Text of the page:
We read that the disciples were “filled with the Holy Spirit and began to speak in other languages, as the Spirit gave them ability.” “At this sound, the crowd gathered and was bewildered, because each one heard them speaking in the native language of each.”
Early in my career a member of the congregation I served was a student scholar of the world’s languages and he enlightened me on fascinating aspects of language. He authored papers about how languages convey identity, culture, history, even spiritualities. He would tell me that the language we speak orients us in ways that set us apart — to see differently, hear differently, process and punctuate reality differently. However, he also emphasized that languages speak across borders of race, ethnicity, gender, religion, culture, and politics.
Language is prominent in this reading of Pentecost. When the disciples and their friends began to speak in foreign languages, the crowds gathered outside their meeting place understood them. They were not confused by the message and for everyone the message came across with perfect clarity in their respective languages.
What the crowds found baffling was that God would speak to them in their own mother-tongues. That God would welcome them so personally, with words and expressions hearkening back to their birthplaces, their childhoods, their countries and cultures of origin. As if to say, “This Spirit-laden place, this fledging community of faith, this new Body of Christ, is yours. You do not have to feel like outsiders here; we speak your language, too. Come in. All are welcome.”
As Christians, we place great stock in language. In words. We are people with a story, like our friends in other faith traditions. We love the creation stories of Genesis, in which God births the very cosmos into existence by speaking: “And God said.” “In the beginning was the Word,” we read in John’s dazzling poem about the coming of Jesus. In worship, we use words to express our faith in the languages of liturgy, creed, prayer, and music. In short, we believe that language has power. Words make worlds. And unmake them, too.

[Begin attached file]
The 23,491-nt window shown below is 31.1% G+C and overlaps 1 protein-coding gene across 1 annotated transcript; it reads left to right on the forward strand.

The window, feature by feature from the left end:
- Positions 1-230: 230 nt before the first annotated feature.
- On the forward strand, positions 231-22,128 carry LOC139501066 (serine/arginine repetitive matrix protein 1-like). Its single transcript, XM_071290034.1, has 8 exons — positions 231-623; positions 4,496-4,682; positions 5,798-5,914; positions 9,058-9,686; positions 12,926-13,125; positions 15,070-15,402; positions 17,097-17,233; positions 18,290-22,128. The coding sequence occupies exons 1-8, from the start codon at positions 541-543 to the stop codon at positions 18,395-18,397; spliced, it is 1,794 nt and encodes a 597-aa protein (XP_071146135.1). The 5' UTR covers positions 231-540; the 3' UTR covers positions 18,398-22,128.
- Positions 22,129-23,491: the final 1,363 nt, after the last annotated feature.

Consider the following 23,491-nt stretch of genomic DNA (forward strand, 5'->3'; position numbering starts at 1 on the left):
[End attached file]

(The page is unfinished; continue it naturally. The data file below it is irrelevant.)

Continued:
The amazing thing about the words and languages unleashed at Pentecost is that their articulation required surrender and humility on both sides. Those who spoke had to brave languages beyond their confidence. They had to risk vulnerability and trust that no matter how awkward, inadequate, or silly they felt, the words bubbling up inside of them — novel words, strange words — were nevertheless essential words — words precisely for the time and place they occupied.
But speakers need listeners and the crowds that Pentecost day included listeners who had to take risks as well. They had to suspend disbelief, lower their defenses, and open to wonder instead of contempt. They had to widen their inner circles, and welcome strangers with accents into their midst.
Not all of them managed it — some sneered because they could not bear to be bewildered, to have their neat categories of belonging and exclusion explode in their faces. Instead, like their ancestors at Babel, who scattered at the first sign of difference, they retreated into the well-worn narrative of denial: “Nothing new is happening here. This is not God. These are blubbering idiots who’ve had too much to drink.”
But even in that atmosphere of suspicion and cynicism, some people spoke, and some people listened, and into those astonishing exchanges, God breathed fresh life.
Something happens when we speak and listen to each other’s languages. We experience the limits of our own words and perspectives. We learn curiosity. We gain an enlarged sense of together. We discover that God’s “great deeds” are too superior for a single tongue, a single language.
This year, the good news of Pentecost comes amidst our uncertainty if we still have the desire to be together, despite our difference. The trials and frustrations of these times tempt us to complacency.
The good news comes to pull us away from turning in on ourselves and forgetting that we are part of a much larger whole. We live in a world where words have become toxic, where the languages of so many cherished “isms” threaten to divide and destroy us. The troubles of our day are global, civilizational, catastrophic. If we do not learn the art of speaking and listening across the borders that currently separate us, we will burn ourselves down to rubble.
It is no small thing that the Holy Spirit loosened tongues to break down barriers on that incredible day. In the face of differences, God compelled people to engage. Out of the heart of deep difference, God birthed the Church.
So happy birthday, sisters and brothers in the Body Christ. Receive the Holy Spirit. Speak and listen. We are all in this together.
Images: Ed de Guzman